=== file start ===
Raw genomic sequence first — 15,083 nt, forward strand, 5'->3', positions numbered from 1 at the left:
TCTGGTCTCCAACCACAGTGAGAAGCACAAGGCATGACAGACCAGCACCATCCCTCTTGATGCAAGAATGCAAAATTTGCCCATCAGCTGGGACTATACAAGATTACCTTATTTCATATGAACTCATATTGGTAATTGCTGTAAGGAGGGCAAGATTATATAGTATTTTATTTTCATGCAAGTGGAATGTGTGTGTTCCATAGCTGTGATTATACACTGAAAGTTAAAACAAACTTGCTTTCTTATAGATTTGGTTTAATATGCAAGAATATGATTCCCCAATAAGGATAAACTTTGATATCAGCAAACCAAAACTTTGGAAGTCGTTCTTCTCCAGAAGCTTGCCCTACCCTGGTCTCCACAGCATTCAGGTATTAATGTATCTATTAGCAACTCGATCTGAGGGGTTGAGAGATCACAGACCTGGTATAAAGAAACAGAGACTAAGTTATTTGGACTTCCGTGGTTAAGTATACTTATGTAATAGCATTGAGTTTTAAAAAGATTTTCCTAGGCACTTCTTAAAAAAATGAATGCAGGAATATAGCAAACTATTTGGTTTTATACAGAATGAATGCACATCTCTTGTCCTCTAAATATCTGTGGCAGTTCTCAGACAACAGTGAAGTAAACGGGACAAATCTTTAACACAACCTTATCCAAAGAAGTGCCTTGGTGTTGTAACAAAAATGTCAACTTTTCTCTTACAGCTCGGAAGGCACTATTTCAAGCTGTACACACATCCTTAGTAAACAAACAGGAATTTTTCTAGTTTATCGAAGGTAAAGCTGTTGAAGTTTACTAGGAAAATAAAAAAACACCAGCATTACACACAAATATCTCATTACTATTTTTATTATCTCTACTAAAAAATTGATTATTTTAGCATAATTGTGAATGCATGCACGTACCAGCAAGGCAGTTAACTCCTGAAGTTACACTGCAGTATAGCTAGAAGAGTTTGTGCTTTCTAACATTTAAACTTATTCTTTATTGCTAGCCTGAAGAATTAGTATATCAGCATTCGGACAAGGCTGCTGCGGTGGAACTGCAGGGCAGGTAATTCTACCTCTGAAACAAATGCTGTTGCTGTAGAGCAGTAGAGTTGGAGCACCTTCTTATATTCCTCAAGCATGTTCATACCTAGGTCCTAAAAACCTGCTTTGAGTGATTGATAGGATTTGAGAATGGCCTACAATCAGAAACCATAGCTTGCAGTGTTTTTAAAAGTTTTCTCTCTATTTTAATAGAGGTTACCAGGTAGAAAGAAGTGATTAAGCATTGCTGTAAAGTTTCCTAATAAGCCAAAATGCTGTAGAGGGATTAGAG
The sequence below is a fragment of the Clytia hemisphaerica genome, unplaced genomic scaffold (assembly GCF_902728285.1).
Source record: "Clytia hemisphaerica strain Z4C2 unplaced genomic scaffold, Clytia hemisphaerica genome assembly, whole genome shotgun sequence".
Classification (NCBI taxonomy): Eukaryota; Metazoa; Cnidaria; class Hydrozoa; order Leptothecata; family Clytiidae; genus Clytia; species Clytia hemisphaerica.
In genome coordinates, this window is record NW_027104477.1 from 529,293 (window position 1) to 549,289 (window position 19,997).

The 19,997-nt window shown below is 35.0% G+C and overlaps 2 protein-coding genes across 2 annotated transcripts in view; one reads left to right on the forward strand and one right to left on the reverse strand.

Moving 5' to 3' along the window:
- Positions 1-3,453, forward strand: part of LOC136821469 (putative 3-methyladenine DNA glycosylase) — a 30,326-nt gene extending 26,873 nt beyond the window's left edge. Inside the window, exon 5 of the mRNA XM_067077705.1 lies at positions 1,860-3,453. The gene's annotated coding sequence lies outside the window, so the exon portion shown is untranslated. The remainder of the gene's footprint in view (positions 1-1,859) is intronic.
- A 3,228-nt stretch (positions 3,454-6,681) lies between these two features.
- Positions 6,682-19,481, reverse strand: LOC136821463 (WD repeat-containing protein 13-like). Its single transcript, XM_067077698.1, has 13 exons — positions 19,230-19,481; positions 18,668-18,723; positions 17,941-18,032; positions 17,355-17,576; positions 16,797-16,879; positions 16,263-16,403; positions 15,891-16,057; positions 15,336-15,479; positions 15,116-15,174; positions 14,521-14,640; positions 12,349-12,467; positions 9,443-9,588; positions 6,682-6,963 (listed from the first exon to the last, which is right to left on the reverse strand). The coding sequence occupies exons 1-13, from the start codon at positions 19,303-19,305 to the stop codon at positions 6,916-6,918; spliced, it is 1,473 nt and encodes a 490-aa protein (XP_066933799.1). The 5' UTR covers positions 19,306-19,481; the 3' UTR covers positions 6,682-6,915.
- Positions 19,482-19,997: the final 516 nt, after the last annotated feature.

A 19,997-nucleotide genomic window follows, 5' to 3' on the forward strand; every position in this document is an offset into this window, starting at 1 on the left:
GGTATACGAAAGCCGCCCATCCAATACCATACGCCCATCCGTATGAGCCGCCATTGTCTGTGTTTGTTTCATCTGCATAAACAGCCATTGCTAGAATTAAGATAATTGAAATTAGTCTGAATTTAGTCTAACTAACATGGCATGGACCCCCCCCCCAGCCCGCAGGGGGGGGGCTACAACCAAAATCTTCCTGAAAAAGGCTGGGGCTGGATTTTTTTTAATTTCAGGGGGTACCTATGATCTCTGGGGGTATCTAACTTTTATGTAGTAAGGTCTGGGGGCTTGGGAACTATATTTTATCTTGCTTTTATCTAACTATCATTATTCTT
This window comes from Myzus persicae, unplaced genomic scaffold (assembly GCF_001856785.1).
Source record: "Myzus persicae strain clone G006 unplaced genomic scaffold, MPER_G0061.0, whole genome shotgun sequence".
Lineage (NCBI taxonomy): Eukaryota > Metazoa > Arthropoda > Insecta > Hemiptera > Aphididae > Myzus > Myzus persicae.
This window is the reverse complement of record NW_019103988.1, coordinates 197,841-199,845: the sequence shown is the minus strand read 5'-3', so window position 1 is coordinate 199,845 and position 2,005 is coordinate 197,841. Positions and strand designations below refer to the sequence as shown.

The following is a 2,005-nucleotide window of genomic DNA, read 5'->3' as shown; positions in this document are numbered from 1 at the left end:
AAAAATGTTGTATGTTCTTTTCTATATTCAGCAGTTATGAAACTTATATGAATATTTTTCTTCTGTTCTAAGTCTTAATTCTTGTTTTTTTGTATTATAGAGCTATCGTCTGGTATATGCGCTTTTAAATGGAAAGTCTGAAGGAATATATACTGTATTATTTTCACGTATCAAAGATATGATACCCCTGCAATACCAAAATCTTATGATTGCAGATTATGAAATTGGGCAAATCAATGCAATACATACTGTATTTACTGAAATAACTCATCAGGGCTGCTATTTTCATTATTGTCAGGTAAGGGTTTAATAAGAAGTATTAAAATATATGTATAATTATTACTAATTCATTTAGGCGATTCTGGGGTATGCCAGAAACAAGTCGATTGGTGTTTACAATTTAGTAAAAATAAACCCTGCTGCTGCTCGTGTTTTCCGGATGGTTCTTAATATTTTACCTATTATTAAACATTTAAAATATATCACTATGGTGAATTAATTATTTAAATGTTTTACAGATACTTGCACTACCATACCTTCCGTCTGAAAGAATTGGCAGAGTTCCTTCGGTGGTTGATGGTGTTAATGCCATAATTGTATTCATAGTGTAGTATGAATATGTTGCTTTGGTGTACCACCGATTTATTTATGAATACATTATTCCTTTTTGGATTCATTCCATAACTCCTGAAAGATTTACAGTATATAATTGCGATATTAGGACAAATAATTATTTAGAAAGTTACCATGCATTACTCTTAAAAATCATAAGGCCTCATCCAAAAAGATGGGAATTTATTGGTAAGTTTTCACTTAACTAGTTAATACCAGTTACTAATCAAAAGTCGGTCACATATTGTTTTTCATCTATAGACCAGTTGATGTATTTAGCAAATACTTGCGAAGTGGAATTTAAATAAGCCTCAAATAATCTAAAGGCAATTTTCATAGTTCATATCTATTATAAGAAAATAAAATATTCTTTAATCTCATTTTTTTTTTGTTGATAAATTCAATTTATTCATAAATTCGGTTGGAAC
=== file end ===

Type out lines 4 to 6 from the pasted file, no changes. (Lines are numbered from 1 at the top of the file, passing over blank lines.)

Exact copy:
Source record: "Clytia hemisphaerica strain Z4C2 unplaced genomic scaffold, Clytia hemisphaerica genome assembly, whole genome shotgun sequence".
Classification (NCBI taxonomy): Eukaryota; Metazoa; Cnidaria; class Hydrozoa; order Leptothecata; family Clytiidae; genus Clytia; species Clytia hemisphaerica.
In genome coordinates, this window is record NW_027104477.1 from 529,293 (window position 1) to 549,289 (window position 19,997).